Somebody, somewhere (with much more time and infinitely more patience than myself) worked out that the modern blockbuster action film with the mean average running time of 125 minutes features somewhere in the region of 3,000 individual shots. This means that the average shot length is something like 2 seconds (of course, some are longer and many are much shorter – fast, snappy edits can create much kinetic excitement and still be able to tell a story boldly and efficiently, see Mad Max: Fury Road for example).

Bela Tarr’s Satantango weighs in at a humungously lengthy 7 hours and 19 minutes, take away the opening and end credits as well as the title cards for the film’s 12-chapter structure and that’s (roughly) 425 minutes of movie. Now consider the fact that the film only contains a mere 156 individual shots, that means the average shot length is something like an astonishing (for this day and age) two and a half minutes. It is a film I have sat through several times, often being accused of some form of “Movie Masochism” and being informed that I was partaking in some sort of feat of endurance (often by people who will gleefully sit through the extended editions of the Lord of the Rings trilogy, extended editions, in a single day – running time somewhere in the region of eleven and a half hours).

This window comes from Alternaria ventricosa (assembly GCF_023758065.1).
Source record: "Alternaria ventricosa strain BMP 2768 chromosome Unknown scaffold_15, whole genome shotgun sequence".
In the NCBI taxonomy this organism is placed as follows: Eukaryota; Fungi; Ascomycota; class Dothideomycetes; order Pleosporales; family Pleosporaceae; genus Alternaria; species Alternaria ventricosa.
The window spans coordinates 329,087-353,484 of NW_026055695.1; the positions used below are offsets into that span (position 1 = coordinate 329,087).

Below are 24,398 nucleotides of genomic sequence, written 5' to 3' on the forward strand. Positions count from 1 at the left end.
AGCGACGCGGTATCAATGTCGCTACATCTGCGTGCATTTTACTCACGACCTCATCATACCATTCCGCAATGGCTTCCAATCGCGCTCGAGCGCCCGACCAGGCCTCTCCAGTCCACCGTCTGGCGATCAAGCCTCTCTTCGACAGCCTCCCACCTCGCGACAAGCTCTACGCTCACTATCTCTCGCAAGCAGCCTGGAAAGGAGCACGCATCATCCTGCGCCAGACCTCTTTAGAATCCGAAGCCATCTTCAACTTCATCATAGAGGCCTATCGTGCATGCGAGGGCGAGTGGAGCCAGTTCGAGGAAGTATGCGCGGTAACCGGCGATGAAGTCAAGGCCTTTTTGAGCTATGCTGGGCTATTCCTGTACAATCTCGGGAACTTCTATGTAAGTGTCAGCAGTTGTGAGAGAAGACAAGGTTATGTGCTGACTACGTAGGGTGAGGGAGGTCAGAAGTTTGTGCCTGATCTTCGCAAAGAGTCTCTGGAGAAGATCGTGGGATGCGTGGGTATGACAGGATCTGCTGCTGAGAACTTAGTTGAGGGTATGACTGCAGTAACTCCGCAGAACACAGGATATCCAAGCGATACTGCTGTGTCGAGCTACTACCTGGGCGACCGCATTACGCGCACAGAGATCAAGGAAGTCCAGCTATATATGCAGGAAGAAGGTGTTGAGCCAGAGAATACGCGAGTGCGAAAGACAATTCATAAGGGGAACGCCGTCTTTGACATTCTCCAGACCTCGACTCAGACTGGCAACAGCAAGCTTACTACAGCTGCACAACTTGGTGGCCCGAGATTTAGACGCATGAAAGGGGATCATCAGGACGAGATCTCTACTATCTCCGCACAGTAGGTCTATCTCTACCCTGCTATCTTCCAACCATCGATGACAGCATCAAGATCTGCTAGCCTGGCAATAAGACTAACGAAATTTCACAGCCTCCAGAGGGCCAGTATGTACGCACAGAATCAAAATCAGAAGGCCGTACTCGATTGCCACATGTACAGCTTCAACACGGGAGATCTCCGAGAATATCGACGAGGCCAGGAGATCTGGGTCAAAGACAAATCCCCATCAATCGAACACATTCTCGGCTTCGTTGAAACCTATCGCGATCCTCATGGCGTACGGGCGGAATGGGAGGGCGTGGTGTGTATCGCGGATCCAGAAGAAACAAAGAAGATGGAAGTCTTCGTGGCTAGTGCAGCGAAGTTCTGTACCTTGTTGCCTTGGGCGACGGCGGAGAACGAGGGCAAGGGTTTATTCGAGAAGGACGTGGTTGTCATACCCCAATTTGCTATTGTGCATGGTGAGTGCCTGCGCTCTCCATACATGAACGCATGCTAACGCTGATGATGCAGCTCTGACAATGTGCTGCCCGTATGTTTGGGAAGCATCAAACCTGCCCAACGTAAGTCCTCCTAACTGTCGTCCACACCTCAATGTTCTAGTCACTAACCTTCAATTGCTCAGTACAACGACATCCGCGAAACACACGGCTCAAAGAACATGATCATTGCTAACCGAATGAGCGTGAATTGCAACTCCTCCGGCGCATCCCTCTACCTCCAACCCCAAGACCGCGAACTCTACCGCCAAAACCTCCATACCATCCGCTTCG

Satantango is the story of a former Hungarian farming collective, a community farm set up under the auspices of the Soviet Union, now subject to the winds of change brought about by the dissolution of the state. It charts the village’s gradual decline into entropy as various locals plot to appropriate the community funds for themselves and how, eventually, a tough but stable existence succumbs to the chaotic forces of greed. The score a soundscape of weary accordion and resounding bells that balance the sacred and profane spheres. The camera moves laterally, back and forth, swinging slowly between Tarr’s influences of the claustrophobic intimacy of early Cassavetes with the vast, rigorously choreographed grace of Andrey Tarkovsky and Miklos Jancso, and all the while it is indisputably Tarr’s vision.